"Globalisation, technological change and the move to flexible labour markets has channelled more and more income to rentiers – those owning financial, physical or so-called intellectual property – while real wages stagnate," he writes in The Guardian.
"The income of the precariat is falling and becoming more volatile. And chronic insecurity will not be overcome by minimum wage laws, tax credits, means-tested benefits or workfare. In short, a basic income is becoming a political imperative," he says.
Noting a range of pilot programs under way around the world, he stresses that "pilots can only test certain behavioural aspects of paying a basic income and seeing what people do differently."
On the other hand, UBI proponents "rest their case on more fundamental justifications – social justice, freedom and economic security" which cannot be tested by pilots.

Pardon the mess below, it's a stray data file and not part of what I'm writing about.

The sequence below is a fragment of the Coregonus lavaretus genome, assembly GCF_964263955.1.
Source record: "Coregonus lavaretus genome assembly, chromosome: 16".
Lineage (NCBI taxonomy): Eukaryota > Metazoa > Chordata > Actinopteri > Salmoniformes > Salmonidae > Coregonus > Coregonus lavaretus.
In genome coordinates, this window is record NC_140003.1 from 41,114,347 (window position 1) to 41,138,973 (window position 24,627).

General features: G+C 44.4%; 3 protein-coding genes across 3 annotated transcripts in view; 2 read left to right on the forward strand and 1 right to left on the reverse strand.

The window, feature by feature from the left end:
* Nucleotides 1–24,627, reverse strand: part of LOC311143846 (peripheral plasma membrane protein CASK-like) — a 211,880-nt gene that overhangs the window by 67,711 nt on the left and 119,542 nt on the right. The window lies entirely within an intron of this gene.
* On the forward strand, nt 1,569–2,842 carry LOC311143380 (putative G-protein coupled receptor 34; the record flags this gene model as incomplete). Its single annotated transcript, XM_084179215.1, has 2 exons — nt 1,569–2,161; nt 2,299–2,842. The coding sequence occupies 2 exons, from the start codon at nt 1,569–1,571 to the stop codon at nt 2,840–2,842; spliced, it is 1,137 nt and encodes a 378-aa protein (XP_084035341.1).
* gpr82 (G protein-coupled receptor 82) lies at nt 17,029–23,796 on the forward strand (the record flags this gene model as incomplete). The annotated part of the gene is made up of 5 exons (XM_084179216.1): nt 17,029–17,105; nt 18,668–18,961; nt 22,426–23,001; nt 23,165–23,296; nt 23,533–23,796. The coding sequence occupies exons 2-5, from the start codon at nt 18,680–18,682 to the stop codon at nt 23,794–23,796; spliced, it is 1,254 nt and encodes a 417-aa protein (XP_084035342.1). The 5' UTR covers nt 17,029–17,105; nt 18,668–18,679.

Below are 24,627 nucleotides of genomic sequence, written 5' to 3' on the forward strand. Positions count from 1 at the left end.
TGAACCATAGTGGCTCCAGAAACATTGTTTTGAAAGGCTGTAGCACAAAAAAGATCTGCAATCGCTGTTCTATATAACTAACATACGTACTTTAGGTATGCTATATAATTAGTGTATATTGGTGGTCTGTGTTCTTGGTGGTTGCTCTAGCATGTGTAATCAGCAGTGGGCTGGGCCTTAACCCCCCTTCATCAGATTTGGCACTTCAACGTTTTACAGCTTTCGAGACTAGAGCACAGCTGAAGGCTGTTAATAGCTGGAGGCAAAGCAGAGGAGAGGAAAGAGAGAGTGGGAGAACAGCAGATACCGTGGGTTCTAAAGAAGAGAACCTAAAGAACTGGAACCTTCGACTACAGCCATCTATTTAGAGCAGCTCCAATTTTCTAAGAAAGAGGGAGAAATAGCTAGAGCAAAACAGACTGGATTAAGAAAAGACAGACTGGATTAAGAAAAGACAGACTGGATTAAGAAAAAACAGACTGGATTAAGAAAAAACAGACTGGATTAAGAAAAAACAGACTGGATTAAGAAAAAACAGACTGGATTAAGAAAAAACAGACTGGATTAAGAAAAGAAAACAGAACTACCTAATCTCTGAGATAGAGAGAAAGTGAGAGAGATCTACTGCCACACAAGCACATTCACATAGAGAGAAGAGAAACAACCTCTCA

Nevertheless, he notes that several pilots showed positive effects. "A well-known experiment in the Canadian town of Dauphin in the 1970s showed that recipients of the basic income suffered less from ill-health and mental stress," for example.
Moreover, in the largest Indian pilot, about 6,000 men people in eight villages received a small basic income for 18 months. Four positive effects were observed: benefits to welfare, positive equity effects, positive economic effects, including more work and labour, raised productivity and output, and reduced inequality, and finally, there was a growth in secondary, self-employed work.